SciPy

numpy.ma.vander

numpy.ma.vander(x, n=None)[source]

Generate a Vandermonde matrix.

The columns of the output matrix are powers of the input vector. The order of the powers is determined by the order argument, either “decreasing” (the default) or “increasing”. Specifically, when order is “decreasing”, the i-th output column is the input vector raised element-wise to the power of N - i - 1. Such a matrix with a geometric progression in each row is named for Alexandre-Theophile Vandermonde.

Parameters :

x : array_like

1-D input array.

N : int, optional

Number of columns in the output. If N is not specified, a square array is returned (N = len(x)).

order : str, optional

Order of the powers of the columns. Must be either ‘decreasing’ (the default) or ‘increasing’.

Returns :

out : ndarray

Vandermonde matrix. If order is “decreasing”, the first column is x^(N-1), the second x^(N-2) and so forth. If order is “increasing”, the columns are x^0, x^1, ..., x^(N-1).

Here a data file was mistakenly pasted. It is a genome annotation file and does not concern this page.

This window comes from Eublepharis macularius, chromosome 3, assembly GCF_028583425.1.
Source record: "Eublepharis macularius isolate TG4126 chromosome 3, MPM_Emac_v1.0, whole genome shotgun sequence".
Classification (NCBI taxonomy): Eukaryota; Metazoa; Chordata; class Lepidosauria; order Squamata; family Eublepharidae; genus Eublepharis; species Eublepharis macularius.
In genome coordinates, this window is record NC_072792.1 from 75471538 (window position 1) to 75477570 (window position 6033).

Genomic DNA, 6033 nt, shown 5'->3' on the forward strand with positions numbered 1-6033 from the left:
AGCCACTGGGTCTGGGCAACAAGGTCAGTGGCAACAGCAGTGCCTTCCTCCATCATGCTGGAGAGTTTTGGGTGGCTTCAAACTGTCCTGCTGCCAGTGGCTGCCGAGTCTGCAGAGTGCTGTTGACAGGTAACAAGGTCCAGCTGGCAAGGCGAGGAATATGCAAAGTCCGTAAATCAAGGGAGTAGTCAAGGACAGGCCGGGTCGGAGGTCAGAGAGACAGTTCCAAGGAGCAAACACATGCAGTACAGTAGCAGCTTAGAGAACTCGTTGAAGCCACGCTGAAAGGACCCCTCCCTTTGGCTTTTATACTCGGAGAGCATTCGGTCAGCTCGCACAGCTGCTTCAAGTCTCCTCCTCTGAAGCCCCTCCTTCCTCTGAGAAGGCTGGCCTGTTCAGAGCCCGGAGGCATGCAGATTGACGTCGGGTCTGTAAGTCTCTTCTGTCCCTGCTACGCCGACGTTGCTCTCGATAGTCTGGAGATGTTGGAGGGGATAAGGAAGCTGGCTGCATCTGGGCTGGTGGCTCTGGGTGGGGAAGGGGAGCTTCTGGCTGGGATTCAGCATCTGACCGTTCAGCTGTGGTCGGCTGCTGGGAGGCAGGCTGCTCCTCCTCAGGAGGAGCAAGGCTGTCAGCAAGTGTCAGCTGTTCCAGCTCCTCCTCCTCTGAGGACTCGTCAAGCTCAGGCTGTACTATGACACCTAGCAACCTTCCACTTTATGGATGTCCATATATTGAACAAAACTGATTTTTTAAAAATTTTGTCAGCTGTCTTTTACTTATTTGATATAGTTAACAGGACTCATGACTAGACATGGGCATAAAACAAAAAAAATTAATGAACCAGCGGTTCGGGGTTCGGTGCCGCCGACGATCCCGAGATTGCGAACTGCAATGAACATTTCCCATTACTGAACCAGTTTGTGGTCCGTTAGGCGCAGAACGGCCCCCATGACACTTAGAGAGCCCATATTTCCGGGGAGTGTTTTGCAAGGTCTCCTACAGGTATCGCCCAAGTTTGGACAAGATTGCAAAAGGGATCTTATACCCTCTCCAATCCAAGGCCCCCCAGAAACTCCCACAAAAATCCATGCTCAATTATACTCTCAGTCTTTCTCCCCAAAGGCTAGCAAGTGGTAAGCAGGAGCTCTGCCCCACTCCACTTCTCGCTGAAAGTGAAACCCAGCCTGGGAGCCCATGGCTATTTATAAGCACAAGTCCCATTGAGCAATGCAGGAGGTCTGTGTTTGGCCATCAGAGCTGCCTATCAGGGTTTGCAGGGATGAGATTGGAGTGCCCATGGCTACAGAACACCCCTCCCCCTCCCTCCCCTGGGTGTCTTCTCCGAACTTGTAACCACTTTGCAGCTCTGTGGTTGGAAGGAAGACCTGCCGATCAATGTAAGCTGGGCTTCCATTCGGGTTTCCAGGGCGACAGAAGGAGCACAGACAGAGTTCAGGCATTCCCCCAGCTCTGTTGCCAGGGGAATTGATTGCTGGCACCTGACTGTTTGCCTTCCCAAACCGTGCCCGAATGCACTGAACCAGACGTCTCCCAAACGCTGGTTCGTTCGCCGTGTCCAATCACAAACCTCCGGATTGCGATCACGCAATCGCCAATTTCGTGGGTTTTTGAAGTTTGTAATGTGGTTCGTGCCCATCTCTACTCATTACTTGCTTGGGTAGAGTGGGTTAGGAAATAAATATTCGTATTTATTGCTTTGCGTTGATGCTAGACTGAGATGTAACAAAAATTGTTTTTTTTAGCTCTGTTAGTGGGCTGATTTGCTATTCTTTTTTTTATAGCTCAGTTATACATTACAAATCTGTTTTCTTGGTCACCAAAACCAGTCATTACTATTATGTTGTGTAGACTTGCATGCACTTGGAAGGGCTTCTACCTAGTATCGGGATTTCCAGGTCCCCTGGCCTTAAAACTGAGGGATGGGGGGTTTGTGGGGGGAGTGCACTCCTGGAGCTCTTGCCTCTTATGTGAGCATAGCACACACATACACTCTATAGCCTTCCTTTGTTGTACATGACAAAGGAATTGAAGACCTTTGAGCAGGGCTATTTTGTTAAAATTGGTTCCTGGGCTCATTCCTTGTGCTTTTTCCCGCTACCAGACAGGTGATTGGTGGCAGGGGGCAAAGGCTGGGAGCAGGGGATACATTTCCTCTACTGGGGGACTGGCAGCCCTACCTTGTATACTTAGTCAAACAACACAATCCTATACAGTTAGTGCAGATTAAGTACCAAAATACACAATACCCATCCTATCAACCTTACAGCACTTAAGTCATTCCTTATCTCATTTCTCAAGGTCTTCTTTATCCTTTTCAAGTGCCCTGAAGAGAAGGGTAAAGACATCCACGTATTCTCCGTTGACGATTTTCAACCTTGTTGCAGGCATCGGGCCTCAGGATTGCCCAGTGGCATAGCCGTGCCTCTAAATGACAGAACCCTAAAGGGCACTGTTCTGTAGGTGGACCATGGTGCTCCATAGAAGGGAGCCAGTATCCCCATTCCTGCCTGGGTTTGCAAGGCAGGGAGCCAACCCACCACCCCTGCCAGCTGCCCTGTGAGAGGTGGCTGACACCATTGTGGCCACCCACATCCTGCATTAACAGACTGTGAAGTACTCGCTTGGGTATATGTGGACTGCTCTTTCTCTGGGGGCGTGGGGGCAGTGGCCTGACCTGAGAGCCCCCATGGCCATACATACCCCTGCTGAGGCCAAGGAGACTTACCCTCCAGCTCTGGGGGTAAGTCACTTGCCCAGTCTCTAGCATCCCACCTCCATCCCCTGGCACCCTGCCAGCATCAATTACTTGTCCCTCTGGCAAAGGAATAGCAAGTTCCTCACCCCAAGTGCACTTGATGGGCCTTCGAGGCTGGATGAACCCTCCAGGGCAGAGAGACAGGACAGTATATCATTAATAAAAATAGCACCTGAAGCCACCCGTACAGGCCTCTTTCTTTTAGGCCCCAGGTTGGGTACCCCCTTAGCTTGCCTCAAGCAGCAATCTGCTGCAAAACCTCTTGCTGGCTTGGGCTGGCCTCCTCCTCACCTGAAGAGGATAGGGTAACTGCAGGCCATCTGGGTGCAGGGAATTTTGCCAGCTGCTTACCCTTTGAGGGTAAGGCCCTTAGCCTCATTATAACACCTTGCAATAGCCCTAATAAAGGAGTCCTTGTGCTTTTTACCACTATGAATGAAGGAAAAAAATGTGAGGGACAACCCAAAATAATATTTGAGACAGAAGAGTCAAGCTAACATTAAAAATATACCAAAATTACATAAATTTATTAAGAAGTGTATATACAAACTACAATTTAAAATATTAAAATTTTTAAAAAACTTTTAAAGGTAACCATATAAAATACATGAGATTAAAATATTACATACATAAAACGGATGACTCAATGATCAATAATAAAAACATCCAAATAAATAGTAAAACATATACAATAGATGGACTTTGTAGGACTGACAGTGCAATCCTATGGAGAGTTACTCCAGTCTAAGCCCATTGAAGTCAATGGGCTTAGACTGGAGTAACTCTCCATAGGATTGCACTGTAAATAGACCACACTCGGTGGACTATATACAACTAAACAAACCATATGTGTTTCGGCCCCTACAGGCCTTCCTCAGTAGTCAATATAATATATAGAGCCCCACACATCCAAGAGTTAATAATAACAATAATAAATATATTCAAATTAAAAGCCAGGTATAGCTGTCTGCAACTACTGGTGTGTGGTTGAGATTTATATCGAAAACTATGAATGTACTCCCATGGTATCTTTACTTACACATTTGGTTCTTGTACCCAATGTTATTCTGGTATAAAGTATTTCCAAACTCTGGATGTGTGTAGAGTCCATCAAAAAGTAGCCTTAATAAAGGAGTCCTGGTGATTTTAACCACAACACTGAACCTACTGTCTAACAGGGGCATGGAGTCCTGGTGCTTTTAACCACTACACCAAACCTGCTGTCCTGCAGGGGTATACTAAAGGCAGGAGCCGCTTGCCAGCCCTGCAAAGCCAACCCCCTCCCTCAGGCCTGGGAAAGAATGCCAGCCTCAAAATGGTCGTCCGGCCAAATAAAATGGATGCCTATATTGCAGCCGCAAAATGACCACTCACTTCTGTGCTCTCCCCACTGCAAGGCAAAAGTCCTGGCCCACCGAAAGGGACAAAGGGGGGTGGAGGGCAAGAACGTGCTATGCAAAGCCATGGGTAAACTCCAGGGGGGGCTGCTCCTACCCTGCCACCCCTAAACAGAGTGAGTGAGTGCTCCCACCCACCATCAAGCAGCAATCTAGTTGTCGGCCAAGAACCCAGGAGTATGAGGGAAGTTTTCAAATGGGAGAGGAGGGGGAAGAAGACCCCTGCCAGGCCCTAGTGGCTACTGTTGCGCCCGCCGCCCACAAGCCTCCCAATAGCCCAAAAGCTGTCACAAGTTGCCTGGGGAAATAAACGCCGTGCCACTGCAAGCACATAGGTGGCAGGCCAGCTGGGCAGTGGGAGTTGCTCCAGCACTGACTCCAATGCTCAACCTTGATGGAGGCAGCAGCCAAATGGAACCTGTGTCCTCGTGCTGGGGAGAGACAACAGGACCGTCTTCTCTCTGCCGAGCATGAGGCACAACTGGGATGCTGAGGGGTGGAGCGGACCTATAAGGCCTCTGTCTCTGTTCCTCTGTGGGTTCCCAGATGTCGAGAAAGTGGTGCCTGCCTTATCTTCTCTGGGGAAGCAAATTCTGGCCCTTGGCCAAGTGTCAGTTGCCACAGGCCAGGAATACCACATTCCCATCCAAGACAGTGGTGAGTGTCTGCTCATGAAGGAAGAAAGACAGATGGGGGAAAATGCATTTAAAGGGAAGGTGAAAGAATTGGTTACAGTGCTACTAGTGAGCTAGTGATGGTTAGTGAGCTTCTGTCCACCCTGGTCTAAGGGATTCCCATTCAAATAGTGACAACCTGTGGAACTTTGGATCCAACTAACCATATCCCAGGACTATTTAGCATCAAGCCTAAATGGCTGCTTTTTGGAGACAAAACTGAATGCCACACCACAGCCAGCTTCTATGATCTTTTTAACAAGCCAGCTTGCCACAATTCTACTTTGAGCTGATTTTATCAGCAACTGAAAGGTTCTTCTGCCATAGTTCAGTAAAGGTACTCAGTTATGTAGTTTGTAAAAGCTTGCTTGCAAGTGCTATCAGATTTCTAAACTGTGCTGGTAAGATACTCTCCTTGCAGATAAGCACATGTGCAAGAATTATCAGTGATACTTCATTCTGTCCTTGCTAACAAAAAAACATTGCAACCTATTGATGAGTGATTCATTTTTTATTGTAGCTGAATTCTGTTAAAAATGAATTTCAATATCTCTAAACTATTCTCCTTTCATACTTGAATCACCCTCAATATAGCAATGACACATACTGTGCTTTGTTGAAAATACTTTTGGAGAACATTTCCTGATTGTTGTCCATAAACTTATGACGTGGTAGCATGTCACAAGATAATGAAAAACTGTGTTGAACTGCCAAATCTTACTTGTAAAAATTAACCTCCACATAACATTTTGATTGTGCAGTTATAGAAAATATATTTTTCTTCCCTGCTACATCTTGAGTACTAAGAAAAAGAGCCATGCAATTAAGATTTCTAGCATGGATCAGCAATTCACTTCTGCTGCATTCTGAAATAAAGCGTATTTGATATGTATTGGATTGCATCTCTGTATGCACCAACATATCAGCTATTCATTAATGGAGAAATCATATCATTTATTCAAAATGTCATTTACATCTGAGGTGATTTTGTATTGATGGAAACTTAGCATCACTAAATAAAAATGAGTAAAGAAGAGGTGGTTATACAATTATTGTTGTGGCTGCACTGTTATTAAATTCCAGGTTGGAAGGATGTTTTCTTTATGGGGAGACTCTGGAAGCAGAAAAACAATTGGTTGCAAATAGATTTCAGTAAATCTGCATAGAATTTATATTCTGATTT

See also

polynomial.polynomial.polyvander

Notes

Masked values in the input array result in rows of zeros.

Examples

>>> x = np.array([1, 2, 3, 5])
>>> N = 3
>>> np.vander(x, N)
array([[ 1,  1,  1],
       [ 4,  2,  1],
       [ 9,  3,  1],
       [25,  5,  1]])
>>> np.column_stack([x**(N-1-i) for i in range(N)])
array([[ 1,  1,  1],
       [ 4,  2,  1],
       [ 9,  3,  1],
       [25,  5,  1]])
>>> x = np.array([1, 2, 3, 5])
>>> np.vander(x)
array([[  1,   1,   1,   1],
       [  8,   4,   2,   1],
       [ 27,   9,   3,   1],
       [125,  25,   5,   1]])
>>> np.vander(x, order='increasing')
array([[  1,   1,   1,   1],
       [  1,   2,   4,   8],
       [  1,   3,   9,  27],
       [  1,   5,  25, 125]])

The determinant of a square Vandermonde matrix is the product of the differences between the values of the input vector:

>>> np.linalg.det(np.vander(x))
48.000000000000043
>>> (5-3)*(5-2)*(5-1)*(3-2)*(3-1)*(2-1)
48